According to Samuel Lewis’ Topographical Dictionary of Ireland from 1837, a nunnery is said to have been founded by St. Patrick for his sister, St. Richella, at Kilboght, near Kilrickle in County Galway. In the 12th century, the Whaley family founded a monastery for the Third Order of Franciscans, the remains of which are still visible. Kilboght in Irish is “Cill Bhocht” and means Church of the Poor. This presumably originated with the Friars and their tradition of hospitality towards the poor and sick, like St. Francis of Assisi, their founder.
The Blake Mausoleum is located in Kilboght graveyard and was dedicated to the memory of James Henry Blake who died in 1841, by his wife Maria Louisa Blake. Maria was the sister of Henry Blake, the local landlord who was the owner of the nearby 367-acre Dartfield estate. Henry died in 1851, and in his will named Maria as the administratix of the estate. She and their one child, Emilia, seem to have lived most of their lives outside of Ireland, though continued to manage the estate. She died at her Chelsea home in 1876. Her remains are contained in the mausoleum along with those of her husband.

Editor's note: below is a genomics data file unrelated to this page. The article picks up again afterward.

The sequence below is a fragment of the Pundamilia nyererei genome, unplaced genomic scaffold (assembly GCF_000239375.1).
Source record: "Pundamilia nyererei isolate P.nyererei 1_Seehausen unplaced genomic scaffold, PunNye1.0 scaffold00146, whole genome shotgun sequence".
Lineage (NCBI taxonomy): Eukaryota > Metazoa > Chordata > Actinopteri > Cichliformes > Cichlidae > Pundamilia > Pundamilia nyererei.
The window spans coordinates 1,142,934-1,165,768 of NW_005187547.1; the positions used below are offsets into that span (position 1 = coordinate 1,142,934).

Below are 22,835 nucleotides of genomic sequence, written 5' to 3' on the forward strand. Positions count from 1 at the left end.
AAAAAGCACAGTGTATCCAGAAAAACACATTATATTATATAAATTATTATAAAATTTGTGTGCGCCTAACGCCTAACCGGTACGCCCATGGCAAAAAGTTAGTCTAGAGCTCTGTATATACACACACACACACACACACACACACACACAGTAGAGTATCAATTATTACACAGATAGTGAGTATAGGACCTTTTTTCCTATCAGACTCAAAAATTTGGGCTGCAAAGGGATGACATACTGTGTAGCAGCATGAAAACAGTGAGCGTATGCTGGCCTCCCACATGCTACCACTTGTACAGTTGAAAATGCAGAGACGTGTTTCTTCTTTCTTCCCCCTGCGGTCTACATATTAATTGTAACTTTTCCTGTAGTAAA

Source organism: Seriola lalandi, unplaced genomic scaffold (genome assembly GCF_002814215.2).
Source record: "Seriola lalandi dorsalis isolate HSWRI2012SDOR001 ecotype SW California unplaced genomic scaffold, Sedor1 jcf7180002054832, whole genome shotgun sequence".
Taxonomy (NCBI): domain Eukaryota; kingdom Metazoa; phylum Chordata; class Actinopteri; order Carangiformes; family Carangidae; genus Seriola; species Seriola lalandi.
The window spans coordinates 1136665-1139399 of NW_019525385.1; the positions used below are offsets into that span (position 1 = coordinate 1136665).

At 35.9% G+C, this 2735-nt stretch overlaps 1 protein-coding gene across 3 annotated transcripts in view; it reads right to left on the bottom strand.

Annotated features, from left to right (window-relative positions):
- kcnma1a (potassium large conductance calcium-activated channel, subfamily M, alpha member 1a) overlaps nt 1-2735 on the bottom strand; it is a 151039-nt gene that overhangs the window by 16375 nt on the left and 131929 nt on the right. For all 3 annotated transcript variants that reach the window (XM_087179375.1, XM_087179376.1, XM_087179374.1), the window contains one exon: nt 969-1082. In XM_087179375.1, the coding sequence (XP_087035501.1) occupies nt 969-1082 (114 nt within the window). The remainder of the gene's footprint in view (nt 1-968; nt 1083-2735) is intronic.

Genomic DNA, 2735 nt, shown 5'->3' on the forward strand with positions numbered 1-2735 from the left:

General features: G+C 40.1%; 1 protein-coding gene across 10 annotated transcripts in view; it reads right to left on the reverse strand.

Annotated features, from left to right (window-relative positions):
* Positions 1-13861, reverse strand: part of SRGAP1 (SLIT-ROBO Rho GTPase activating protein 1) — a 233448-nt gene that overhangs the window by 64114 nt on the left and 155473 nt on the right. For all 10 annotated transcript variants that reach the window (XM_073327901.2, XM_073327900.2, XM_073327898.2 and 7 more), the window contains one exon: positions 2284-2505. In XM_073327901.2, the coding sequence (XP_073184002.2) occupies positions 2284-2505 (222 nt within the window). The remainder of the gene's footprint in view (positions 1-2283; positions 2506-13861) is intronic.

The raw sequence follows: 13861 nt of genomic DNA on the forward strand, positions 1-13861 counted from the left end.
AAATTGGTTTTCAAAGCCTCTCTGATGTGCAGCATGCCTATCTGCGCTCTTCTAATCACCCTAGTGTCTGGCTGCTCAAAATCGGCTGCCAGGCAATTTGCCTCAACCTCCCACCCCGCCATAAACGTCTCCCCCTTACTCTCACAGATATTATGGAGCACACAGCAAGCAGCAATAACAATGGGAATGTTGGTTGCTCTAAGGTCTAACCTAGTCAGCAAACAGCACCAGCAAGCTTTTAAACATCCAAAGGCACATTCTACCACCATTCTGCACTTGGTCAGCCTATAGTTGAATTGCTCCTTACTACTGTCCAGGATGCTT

Two members of the Hardy family are also buried in the mausoleum, Joseph Hardy and his son James. Joseph Hardy, a grazier, was living at Dartfield which by 1873 was an estate of 1,304 acres. By 1880, he was grazing some 6,000 acres for five landlords, a practice that flourished in post-Famine Ireland, whereby landlords, frustrated by low yields from small farms and difficult tenants found it to their advantage to let out large parts of their estates to be grazed with cattle. The Hardys eventually acquired Dartfield estate, which is how Joseph and his son came to be buried here.
At the central apex of the mausoleum, the following incised inscription can be found:
[Image of a Latin Cross]
the Memory of
James Henry Blake
late of St Stephens Green
Dublin Barrister at Law
who departed this life on the 4th
of August 18 [space] in the year of his age
Talents of a varied and transcendent
order combined with a mild and amiable
disposition and inflexible integrity of character
raised him to the highest estimation in his profefsion
This mausoleum has been erected by his afflicted
widow as a resting place for his honoured remains and as a
melancholy tribute of affectionate respect to his beloved memory
Seio enim quod Redemtor mens vivit Job XIX.xxx.
Requiem pat III